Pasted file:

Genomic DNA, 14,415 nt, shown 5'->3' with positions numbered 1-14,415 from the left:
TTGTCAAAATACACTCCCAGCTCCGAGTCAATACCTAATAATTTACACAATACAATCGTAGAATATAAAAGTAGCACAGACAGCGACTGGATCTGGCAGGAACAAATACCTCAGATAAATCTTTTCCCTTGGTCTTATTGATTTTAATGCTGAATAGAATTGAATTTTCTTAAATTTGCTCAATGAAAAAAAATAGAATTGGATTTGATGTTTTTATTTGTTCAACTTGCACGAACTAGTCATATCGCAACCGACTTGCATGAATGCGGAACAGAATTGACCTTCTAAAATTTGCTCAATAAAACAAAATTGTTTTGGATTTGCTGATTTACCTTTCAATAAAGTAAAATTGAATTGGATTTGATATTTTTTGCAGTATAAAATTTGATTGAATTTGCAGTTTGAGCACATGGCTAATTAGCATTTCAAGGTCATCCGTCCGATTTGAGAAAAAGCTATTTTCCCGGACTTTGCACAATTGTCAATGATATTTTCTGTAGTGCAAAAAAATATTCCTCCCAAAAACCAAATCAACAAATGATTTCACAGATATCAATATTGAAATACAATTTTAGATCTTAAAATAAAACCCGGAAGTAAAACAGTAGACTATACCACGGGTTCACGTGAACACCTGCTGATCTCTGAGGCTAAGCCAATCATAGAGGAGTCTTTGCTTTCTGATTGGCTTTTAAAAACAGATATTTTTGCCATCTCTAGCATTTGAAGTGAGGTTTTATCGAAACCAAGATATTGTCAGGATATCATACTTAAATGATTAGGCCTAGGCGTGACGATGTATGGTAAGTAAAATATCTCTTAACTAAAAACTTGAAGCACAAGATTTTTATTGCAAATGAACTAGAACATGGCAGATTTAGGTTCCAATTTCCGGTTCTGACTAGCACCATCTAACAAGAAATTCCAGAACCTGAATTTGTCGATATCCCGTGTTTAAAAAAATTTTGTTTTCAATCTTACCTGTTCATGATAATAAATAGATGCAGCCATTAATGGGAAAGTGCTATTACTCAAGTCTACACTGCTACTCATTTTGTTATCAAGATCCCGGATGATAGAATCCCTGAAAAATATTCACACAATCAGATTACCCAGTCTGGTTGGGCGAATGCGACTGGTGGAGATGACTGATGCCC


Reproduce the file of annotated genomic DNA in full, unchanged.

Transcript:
Genomic DNA, 14,415 nt, shown 5'->3' with positions numbered 1-14,415 from the left:
TTGTCAAAATACACTCCCAGCTCCGAGTCAATACCTAATAATTTACACAATACAATCGTAGAATATAAAAGTAGCACAGACAGCGACTGGATCTGGCAGGAACAAATACCTCAGATAAATCTTTTCCCTTGGTCTTATTGATTTTAATGCTGAATAGAATTGAATTTTCTTAAATTTGCTCAATGAAAAAAAATAGAATTGGATTTGATGTTTTTATTTGTTCAACTTGCACGAACTAGTCATATCGCAACCGACTTGCATGAATGCGGAACAGAATTGACCTTCTAAAATTTGCTCAATAAAACAAAATTGTTTTGGATTTGCTGATTTACCTTTCAATAAAGTAAAATTGAATTGGATTTGATATTTTTTGCAGTATAAAATTTGATTGAATTTGCAGTTTGAGCACATGGCTAATTAGCATTTCAAGGTCATCCGTCCGATTTGAGAAAAAGCTATTTTCCCGGACTTTGCACAATTGTCAATGATATTTTCTGTAGTGCAAAAAAATATTCCTCCCAAAAACCAAATCAACAAATGATTTCACAGATATCAATATTGAAATACAATTTTAGATCTTAAAATAAAACCCGGAAGTAAAACAGTAGACTATACCACGGGTTCACGTGAACACCTGCTGATCTCTGAGGCTAAGCCAATCATAGAGGAGTCTTTGCTTTCTGATTGGCTTTTAAAAACAGATATTTTTGCCATCTCTAGCATTTGAAGTGAGGTTTTATCGAAACCAAGATATTGTCAGGATATCATACTTAAATGATTAGGCCTAGGCGTGACGATGTATGGTAAGTAAAATATCTCTTAACTAAAAACTTGAAGCACAAGATTTTTATTGCAAATGAACTAGAACATGGCAGATTTAGGTTCCAATTTCCGGTTCTGACTAGCACCATCTAACAAGAAATTCCAGAACCTGAATTTGTCGATATCCCGTGTTTAAAAAAATTTTGTTTTCAATCTTACCTGTTCATGATAATAAATAGATGCAGCCATTAATGGGAAAGTGCTATTACTCAAGTCTACACTGCTACTCATTTTGTTATCAAGATCCCGGATGATAGAATCCCTGAAAAATATTCACACAATCAGATTACCCAGTCTGGTTGGGCGAATGCGACTGGTGGAGATGACTGATGCCC